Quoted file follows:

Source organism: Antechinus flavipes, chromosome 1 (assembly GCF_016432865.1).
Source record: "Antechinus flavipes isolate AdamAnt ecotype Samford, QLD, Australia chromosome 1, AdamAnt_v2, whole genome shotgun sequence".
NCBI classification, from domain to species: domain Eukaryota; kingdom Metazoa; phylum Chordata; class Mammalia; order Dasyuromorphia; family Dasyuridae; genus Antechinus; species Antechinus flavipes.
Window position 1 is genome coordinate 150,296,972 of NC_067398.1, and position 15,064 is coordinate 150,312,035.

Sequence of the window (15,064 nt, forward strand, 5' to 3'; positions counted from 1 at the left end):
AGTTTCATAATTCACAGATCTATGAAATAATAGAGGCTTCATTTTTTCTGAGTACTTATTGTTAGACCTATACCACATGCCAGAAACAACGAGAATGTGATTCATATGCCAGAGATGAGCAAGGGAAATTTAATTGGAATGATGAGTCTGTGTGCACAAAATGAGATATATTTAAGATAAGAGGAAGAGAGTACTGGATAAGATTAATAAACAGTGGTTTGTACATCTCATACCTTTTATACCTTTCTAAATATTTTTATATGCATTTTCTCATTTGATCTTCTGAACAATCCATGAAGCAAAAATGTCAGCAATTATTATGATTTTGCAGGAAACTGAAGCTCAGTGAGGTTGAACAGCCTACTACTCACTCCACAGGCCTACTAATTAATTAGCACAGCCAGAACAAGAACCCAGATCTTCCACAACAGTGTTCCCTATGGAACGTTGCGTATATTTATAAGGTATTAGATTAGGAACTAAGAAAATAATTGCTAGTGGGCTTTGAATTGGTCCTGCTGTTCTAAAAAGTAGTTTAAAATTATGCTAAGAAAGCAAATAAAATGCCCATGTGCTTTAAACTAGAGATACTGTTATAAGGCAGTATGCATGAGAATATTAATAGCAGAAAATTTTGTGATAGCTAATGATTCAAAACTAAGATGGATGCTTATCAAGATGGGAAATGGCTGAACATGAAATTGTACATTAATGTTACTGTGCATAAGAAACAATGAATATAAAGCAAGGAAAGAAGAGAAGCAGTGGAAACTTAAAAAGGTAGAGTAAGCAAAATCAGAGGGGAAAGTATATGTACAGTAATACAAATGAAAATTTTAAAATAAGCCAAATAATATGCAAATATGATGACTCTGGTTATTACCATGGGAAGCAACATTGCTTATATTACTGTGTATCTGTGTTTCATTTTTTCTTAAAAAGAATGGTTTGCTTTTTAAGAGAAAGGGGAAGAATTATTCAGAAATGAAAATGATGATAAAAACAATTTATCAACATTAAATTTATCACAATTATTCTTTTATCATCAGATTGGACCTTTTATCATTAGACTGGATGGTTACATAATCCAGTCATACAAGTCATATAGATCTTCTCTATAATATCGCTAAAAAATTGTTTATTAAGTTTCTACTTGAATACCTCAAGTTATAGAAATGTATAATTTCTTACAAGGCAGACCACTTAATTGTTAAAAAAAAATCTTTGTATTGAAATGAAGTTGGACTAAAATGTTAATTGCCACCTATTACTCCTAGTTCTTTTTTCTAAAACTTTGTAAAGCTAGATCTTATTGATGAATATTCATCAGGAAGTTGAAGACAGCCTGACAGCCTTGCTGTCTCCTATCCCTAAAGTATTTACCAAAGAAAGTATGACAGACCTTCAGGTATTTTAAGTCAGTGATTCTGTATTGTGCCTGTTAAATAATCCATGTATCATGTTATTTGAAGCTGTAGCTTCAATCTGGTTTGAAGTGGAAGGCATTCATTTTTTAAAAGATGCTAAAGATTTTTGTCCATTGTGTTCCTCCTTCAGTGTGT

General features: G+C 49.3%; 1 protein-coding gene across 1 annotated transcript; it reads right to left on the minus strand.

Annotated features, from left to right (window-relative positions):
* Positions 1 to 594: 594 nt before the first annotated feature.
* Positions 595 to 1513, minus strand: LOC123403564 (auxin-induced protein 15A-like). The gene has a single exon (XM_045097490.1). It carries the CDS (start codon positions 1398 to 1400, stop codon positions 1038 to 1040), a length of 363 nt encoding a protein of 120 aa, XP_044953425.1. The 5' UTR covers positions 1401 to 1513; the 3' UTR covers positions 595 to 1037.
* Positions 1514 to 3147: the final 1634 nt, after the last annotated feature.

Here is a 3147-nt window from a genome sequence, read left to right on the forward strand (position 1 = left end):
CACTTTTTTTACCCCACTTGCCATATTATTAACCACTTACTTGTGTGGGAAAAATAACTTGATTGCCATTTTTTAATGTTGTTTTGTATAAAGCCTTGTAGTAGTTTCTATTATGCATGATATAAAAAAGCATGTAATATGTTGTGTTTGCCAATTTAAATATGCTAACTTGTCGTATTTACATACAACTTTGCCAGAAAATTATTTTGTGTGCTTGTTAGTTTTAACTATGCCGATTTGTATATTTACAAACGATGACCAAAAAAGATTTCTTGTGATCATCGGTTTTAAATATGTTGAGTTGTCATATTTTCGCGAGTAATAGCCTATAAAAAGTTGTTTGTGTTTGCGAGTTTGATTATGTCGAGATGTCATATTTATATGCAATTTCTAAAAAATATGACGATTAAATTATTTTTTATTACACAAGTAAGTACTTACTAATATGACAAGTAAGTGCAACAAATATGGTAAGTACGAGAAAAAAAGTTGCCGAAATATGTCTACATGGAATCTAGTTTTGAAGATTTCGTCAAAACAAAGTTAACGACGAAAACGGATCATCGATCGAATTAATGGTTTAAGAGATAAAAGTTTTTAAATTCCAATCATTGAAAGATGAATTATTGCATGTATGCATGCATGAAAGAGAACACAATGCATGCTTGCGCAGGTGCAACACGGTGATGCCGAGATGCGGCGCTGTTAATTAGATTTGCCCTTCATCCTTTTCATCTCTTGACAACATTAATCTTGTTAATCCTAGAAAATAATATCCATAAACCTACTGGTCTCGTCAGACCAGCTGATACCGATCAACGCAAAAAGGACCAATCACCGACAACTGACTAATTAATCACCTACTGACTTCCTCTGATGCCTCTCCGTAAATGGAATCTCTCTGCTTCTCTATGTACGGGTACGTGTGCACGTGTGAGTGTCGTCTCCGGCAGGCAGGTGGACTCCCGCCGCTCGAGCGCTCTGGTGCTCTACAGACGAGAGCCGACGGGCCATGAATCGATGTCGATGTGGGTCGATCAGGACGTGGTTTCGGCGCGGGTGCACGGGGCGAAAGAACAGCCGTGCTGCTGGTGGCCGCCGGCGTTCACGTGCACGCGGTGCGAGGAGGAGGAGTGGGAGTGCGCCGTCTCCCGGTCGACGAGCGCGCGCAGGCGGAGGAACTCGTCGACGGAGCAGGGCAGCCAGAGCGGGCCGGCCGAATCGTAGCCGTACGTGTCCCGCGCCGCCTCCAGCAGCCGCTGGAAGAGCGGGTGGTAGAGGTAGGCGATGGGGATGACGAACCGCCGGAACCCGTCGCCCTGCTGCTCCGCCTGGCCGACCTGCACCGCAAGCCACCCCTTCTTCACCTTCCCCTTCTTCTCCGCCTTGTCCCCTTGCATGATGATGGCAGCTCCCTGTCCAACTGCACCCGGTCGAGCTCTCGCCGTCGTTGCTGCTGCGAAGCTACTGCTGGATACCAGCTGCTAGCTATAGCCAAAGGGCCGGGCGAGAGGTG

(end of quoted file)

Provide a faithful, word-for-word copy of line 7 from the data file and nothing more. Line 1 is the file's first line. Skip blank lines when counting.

General features: G+C 49.3%; 1 protein-coding gene across 1 annotated transcript; it reads right to left on the minus strand.